Ben's Review of Django Unchained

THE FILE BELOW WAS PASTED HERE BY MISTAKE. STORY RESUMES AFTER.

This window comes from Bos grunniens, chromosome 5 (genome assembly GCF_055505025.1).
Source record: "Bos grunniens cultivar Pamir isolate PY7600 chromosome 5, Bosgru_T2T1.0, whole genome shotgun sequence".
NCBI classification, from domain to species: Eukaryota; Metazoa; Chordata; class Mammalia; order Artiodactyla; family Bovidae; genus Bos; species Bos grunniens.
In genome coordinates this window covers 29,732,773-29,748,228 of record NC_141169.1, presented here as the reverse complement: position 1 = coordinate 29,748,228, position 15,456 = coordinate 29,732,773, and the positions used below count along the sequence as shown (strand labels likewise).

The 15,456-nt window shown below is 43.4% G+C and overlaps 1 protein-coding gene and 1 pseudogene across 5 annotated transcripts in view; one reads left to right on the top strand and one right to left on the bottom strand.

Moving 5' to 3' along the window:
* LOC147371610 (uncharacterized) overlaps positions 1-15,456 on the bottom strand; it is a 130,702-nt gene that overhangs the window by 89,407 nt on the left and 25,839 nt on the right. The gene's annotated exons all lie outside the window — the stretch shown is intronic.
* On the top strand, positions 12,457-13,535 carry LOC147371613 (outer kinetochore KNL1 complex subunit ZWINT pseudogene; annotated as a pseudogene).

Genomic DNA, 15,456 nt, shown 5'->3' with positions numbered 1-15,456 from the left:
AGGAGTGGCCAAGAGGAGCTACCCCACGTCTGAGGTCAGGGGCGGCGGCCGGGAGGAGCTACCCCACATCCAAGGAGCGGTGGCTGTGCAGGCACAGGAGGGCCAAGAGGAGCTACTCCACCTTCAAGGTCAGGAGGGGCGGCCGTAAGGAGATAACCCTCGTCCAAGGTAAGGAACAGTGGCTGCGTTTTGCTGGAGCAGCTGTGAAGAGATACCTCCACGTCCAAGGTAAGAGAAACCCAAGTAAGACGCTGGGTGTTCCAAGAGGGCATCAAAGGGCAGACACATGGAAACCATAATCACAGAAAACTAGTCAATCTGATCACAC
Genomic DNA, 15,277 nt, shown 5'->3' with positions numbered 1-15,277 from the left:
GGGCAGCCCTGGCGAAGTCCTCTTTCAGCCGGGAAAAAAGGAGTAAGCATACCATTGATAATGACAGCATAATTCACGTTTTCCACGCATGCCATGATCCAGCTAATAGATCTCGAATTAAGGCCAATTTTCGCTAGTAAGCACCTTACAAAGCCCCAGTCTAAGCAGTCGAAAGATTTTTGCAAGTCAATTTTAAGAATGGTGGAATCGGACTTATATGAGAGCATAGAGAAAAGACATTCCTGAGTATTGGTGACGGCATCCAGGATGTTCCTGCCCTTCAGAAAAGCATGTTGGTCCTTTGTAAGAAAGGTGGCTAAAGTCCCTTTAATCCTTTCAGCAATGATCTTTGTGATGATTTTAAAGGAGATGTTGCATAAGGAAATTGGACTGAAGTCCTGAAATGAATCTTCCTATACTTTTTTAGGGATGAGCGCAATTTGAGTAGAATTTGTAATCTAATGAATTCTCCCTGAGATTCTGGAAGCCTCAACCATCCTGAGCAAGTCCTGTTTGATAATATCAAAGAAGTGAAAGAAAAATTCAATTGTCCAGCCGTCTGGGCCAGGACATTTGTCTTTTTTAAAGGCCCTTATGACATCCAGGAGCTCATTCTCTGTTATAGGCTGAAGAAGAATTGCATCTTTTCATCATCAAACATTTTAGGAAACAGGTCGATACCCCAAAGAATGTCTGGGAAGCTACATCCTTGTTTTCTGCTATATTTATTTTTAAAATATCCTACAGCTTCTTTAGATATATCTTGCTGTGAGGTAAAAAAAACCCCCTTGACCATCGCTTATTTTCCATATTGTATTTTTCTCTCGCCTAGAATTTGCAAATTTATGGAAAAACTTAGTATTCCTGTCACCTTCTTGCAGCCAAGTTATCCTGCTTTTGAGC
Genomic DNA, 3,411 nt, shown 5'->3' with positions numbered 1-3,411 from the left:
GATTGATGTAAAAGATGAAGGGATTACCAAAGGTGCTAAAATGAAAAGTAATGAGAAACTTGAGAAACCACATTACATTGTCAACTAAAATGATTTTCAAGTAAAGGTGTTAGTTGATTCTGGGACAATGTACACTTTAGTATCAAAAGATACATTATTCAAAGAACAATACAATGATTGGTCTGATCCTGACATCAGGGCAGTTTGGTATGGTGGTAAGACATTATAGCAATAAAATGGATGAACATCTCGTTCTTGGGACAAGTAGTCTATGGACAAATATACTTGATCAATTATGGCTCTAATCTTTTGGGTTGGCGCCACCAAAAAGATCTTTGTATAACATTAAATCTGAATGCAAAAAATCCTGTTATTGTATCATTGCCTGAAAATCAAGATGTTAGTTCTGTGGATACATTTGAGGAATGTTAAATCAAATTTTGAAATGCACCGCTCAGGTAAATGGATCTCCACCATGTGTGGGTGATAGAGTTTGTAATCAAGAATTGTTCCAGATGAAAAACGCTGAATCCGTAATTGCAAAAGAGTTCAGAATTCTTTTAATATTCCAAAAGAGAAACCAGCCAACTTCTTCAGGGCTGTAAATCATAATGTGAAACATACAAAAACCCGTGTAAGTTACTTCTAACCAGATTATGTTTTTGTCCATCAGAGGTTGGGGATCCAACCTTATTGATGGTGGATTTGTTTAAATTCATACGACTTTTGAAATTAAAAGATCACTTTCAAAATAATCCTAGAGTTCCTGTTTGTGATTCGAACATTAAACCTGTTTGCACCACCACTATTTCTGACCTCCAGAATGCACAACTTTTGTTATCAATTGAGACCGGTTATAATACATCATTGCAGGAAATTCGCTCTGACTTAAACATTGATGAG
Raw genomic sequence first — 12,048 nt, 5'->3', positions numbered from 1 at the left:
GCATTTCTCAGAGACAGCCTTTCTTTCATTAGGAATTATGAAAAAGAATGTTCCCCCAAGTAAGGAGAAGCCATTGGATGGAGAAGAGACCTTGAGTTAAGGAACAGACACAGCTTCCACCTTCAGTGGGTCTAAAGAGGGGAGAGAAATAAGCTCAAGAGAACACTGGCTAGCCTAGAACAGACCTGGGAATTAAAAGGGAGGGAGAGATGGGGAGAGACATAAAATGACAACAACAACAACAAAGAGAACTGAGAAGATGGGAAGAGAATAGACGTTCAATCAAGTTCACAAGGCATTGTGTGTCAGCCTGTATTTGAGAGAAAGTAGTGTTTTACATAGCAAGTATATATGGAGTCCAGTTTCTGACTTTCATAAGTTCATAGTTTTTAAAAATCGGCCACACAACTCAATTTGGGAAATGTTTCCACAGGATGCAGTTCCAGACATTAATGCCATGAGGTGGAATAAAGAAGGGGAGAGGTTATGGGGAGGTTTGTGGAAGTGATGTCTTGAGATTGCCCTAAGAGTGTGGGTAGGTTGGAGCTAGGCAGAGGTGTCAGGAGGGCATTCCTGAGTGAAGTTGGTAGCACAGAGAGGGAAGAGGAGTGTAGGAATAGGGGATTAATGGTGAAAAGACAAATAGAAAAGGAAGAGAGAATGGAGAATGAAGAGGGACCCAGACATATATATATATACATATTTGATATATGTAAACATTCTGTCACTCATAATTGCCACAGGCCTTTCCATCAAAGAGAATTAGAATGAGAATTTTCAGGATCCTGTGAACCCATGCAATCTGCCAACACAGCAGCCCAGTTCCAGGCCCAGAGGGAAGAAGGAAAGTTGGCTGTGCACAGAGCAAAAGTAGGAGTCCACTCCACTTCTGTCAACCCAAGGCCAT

In a recent edition of a round table interview for the Hollywood Reporter featuring several prominent directors, Quentin Tarantino and others discussed their individual reasons for being in the film making business. Most of the guests, as well as Tarantino agreed that the worst possible outcome of their careers would be the inability to direct to their individual fruition. Tarantino saw his filmography in the way that most audiences would see it. He mentioned that creating one bad film costs the director three good films, because their credibility weakens. He considers his career to be a success in this regard, stating that if "Death Proof" is his worst film at the end of the day, then that would be a major feat on his part. With "Django Unchained," Tarantino doesn't show any signs of losing the qualities that are largely prevalent in every work that he has created. His unique style is exhibited in full force, with a masterful screenplay that gives the actors the ability to give top of the line performances. The abilities of Jamie Foxx and Christoph Waltz to concoct a flawless chemistry gives the movie serious backbone while Tarantino's viscerally violent formula plays out over the course of the movie's two-hour and forty-six minute duration. To put it in simple terms, Tarantino displays yet another masterpiece from his brilliant repertoire of cinematic intellectualism.